David Snead, Jeffrey Cohen Discuss Effective Legal Strategies for Business

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In the first Business Development session of day two, technology lawyers David Snead of W. David Snead and Jeffrey A. Cohen of Cohen & Richardson discussed the process of creating and structuring a business in such a way that will minimize legal costs and enhance the value of the hosting company.

Titled “Keeping the Trolls at Bay: Effective Legal Strategies for your Business”, Snead started the presentation off with the issues companies should address when drafting a contract.

Price, expertise and support are three major areas that companies ought to look at, said Snead. Price includes service level agreement, cultural fit, what the company is selling, and current corporate focus.

Expertise includes the type of customer, measurability, who is the end user, and time to market. Finally, support includes technical fit, flexibility, in-house capabilities and strategic advantage.

Snead emphasized that companies should look at contracts not as a “litigation tool but more as a guide to a successful agreement.”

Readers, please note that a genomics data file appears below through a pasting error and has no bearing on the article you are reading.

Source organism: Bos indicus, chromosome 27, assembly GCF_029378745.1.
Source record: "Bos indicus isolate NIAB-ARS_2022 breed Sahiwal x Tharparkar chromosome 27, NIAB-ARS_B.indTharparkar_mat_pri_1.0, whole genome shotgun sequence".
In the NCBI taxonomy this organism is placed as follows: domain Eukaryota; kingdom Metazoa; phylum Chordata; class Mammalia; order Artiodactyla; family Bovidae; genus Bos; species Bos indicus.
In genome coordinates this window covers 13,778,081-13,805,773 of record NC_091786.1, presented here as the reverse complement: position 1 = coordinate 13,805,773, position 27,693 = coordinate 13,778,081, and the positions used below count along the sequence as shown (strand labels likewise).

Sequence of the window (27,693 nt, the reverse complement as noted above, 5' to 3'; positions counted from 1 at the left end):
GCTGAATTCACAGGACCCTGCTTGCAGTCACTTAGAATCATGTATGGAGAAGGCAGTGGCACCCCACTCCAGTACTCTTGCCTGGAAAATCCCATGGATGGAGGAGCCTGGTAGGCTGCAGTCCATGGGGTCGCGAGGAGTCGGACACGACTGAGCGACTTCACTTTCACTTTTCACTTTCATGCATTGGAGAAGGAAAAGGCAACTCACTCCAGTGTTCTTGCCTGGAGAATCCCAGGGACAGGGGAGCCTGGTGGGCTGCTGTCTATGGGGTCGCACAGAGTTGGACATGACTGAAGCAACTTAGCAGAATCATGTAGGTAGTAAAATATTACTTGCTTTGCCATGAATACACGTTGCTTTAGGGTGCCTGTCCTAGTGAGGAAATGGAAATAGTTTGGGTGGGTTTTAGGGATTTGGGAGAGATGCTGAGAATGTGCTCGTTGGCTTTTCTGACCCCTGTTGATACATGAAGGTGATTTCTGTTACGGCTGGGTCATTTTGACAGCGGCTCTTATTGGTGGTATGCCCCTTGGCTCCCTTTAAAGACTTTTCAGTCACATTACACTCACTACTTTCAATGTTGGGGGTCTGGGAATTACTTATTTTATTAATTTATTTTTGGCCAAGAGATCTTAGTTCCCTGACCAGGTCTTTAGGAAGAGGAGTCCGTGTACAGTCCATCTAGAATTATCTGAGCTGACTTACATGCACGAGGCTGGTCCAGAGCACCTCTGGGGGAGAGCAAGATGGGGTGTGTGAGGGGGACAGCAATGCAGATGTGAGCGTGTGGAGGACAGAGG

He then highlighted the key contract terms which include acceptance, term, early termination, price, billing disputes, warranties, security and privacy — all of which he said should be clearly addressed in a contract.

Cohen then took over from this point on, where he gave some hands-on advice about how companies can handle an upset customer who demands to “talk to their lawyer”.

He said that someone at the company should have a direct  to legal counsel, that you can apologize but you should not admit liability, avoid lengthy explanations, responses ad overpromises.

Perhaps the one telling piece of advice that any session attendee could take away with them is Cohen’s summary of litigation:

“Anybody can sue anybody for anything. There is nothing you can do to prevent that. The questions are, how well are you prepared to defend yourself, and ultimately, what will be the outcome and cost.”

All companies should prepare themselves for potential legal defense in the event they get sued, said Cohen.

Web hosts should have favorable agreements/contracts in place, develop litigation hold policy, records preservation, what to do with email/backup, how to choose counsel, insurance, investigation, offers of settlement, and ask themselves if they should sue first.

Cohen reviewed some of the strategies a hosting provide can employ for dealing with a lawsuit, on the defendant side and on the plantiff side.

Snead took over for the remainder of the presentation, where he showed an example of a Cease and Desist Letter (which he said that at least one of his client’s gets on a daily basis) and the strategic process a hosting provider can take to respond to this.

He closed with some advice on dealing with nasty customers, subpoenas and warrants, and nasty letters.

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